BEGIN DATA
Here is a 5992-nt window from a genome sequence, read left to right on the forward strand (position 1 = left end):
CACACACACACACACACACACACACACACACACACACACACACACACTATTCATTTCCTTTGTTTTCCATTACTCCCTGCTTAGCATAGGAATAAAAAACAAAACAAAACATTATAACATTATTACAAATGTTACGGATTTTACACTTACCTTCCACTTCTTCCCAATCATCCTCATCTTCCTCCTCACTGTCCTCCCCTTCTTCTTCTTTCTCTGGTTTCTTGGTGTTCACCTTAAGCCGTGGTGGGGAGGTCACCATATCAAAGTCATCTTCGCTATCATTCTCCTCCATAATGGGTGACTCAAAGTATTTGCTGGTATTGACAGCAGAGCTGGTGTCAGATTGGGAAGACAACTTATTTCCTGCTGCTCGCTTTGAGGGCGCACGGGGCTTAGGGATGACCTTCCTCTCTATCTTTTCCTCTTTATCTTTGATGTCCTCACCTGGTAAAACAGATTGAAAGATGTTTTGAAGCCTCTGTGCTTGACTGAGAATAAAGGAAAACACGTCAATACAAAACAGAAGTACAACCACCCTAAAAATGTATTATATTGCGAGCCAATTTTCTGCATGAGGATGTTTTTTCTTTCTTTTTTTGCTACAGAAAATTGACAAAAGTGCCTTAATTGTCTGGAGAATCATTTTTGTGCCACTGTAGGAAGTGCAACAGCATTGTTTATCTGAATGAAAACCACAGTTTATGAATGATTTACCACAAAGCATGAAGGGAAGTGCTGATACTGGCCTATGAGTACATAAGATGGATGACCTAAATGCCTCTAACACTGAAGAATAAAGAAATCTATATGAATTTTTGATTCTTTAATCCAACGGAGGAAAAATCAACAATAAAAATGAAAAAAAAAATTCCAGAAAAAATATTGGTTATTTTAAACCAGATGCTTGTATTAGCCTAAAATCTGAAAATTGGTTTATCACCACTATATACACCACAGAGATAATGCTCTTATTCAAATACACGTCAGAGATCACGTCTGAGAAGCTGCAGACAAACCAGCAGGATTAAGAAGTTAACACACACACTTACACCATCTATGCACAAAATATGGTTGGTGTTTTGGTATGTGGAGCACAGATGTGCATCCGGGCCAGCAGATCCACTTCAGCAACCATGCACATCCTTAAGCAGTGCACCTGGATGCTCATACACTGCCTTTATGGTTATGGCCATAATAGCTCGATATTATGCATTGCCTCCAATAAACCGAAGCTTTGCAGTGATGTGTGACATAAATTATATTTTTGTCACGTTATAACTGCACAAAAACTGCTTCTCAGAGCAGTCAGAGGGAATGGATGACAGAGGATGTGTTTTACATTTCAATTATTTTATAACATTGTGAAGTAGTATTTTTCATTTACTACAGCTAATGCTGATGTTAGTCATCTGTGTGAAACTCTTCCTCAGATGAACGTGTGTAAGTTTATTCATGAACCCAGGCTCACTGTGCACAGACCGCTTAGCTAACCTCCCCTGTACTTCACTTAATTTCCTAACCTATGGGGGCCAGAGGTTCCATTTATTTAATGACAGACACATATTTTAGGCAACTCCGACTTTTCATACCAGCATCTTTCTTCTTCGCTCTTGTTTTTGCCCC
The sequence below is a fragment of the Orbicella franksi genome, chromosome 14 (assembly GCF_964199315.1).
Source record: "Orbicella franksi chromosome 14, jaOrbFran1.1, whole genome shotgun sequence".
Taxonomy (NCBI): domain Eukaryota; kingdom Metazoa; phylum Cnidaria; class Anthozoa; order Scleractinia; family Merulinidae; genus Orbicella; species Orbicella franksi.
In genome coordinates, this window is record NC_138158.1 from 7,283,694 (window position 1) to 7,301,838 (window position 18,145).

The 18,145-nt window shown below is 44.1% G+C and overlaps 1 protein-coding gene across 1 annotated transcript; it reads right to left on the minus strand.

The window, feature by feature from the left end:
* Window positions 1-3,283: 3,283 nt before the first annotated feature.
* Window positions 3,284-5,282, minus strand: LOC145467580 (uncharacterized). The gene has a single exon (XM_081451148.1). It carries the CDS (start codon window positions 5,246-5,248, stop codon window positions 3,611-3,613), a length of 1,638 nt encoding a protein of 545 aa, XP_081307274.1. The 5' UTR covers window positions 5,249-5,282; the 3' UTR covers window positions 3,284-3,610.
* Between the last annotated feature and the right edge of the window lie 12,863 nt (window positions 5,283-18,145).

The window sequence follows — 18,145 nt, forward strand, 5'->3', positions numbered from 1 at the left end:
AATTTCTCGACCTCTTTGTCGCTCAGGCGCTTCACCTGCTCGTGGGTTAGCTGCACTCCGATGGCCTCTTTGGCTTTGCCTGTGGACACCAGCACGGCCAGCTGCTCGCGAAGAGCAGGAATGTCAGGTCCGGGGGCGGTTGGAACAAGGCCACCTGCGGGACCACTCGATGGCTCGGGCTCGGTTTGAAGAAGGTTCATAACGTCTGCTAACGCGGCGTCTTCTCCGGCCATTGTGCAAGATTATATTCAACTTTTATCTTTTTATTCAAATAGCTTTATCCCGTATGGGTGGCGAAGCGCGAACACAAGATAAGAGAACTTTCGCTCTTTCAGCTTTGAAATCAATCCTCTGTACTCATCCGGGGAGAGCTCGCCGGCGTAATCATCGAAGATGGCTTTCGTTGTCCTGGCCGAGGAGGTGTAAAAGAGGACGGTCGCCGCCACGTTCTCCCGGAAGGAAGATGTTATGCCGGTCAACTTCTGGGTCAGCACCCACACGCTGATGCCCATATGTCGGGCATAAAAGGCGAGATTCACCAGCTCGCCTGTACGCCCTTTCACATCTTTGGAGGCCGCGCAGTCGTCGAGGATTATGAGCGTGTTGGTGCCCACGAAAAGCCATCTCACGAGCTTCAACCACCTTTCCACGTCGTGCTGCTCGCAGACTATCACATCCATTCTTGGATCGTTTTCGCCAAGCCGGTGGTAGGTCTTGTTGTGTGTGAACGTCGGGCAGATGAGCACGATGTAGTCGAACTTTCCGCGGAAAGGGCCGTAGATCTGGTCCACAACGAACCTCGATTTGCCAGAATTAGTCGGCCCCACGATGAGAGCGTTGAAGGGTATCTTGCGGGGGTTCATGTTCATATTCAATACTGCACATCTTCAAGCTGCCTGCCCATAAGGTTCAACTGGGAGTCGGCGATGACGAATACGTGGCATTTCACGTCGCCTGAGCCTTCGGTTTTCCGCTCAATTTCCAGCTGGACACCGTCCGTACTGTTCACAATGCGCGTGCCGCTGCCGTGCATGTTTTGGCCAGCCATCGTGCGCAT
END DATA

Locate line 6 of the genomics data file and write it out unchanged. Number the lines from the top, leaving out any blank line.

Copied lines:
In genome coordinates, this window is record NC_138158.1 from 7,283,694 (window position 1) to 7,301,838 (window position 18,145).